In Russell’s first season in the minors last year, the 19-year-old started at shortstop for the Single-A Stockton Ports of the California League. After a slow start, Russell finished the season with 17 home runs, 10 triples, 21 stolen bases and a .275 average. The stat line was good enough to earn him the Rookie of the Year in the Cal League, as well as a trip to the All-Star game in New York City to participate in the Futures Game. By year’s end, Russell was on the field with the AAA Sacramento River Cats getting his first taste of professional playoff baseball.

As Russell turns 20 on January 23rd, he heads into his second year of spring training scheduled to start the year playing for the A’s Double-A affiliate in Midland, Texas. There, while he continues to accumulate invaluable professional at-bats, A’s fans will keep a close eye on their prized possession down on the farm.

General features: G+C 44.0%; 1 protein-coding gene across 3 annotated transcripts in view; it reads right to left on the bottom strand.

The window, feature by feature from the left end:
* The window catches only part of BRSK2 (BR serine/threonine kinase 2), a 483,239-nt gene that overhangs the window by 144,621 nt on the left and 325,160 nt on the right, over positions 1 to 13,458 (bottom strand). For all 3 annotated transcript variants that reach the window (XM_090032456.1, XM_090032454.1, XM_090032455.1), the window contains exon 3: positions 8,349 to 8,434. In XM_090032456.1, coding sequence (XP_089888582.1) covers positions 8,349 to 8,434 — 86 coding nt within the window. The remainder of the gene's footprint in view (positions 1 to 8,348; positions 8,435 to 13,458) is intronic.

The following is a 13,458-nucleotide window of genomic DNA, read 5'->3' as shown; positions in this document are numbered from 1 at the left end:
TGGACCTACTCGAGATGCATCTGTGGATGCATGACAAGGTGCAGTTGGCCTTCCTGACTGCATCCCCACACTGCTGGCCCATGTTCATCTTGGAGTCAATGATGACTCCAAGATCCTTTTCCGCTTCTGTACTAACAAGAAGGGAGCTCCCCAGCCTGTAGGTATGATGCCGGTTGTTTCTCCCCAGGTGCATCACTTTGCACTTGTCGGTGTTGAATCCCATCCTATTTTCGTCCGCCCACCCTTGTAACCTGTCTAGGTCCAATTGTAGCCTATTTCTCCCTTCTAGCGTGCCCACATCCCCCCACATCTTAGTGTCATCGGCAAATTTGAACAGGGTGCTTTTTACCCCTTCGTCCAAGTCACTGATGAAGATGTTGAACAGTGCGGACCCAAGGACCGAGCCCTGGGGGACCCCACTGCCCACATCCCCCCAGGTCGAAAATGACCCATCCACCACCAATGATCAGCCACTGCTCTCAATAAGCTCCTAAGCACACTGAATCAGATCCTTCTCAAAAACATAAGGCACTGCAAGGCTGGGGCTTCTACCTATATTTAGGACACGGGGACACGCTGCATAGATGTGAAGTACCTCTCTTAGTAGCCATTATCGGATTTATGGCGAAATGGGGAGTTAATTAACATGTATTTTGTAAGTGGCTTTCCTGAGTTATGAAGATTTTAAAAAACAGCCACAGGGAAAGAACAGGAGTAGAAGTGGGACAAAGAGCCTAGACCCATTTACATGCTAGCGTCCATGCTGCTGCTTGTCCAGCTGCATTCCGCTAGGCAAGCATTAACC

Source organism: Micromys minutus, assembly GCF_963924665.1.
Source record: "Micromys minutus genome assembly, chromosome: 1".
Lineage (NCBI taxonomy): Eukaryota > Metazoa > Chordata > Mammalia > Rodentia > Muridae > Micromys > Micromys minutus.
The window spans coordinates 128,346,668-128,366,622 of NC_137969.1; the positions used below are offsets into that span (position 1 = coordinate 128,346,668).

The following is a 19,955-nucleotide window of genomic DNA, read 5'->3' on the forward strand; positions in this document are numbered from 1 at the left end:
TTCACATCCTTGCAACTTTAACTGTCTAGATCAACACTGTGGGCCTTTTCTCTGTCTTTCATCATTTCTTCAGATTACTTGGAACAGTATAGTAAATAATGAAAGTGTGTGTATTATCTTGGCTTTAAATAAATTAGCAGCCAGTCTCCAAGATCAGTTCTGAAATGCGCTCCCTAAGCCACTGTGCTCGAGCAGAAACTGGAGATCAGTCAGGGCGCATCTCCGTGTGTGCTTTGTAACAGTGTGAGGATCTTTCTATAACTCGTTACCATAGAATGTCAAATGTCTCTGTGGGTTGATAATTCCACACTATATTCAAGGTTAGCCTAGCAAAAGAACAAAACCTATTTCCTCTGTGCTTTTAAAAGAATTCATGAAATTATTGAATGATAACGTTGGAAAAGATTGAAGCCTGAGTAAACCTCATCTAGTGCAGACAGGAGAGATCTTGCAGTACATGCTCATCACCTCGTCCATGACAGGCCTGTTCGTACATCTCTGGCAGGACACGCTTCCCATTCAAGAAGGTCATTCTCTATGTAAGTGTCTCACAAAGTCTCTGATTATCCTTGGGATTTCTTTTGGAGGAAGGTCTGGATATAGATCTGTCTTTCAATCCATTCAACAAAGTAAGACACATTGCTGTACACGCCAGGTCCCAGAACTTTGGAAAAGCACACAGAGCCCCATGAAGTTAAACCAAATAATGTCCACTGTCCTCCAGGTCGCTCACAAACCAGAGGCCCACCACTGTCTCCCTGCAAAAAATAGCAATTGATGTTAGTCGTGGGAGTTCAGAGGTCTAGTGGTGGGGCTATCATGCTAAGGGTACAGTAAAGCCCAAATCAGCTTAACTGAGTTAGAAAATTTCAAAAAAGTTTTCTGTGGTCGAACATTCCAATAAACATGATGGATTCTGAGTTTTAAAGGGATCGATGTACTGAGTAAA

“At the minimum he’ll be at the Double-A level (in 2014),” A’s general manager Billy Beane recently told CSN Bay Area. “A kid with that kind of talent, once you get to that level, anything can happen from there.”

“He’ll have the opportunity (this spring) in major league camp to assert himself before he gets to the minor leagues,” continued Billy Owens, A's director of player personnel. “There’s no timetable. People always want to make predictions, but I think his play on the field will dictate predictions.

As you may recall, Oakland's 2011 first round pick was Sonny Gray out of Vanderbilt. And we all know how that panned out. The rookie turned in a masterful Game 2 performance in last year’s Playoffs, throwing eight scoreless innings and earning himself the starter’s role for the subsequent pivotal Game 5. Granted, Gray was 23 when he took center stage for the A’s, but it is still in the realm of possibility that Beane and manager Bob Melvin would decide to bring up Russell to play shortstop for the A’s by the middle of the summer. Jed Lowrie has proven to be a step slow as a Major League shortstop. And moving Lowrie to second to make room for Russell could turn out wonderfully, assuming Russell continues his rapid development.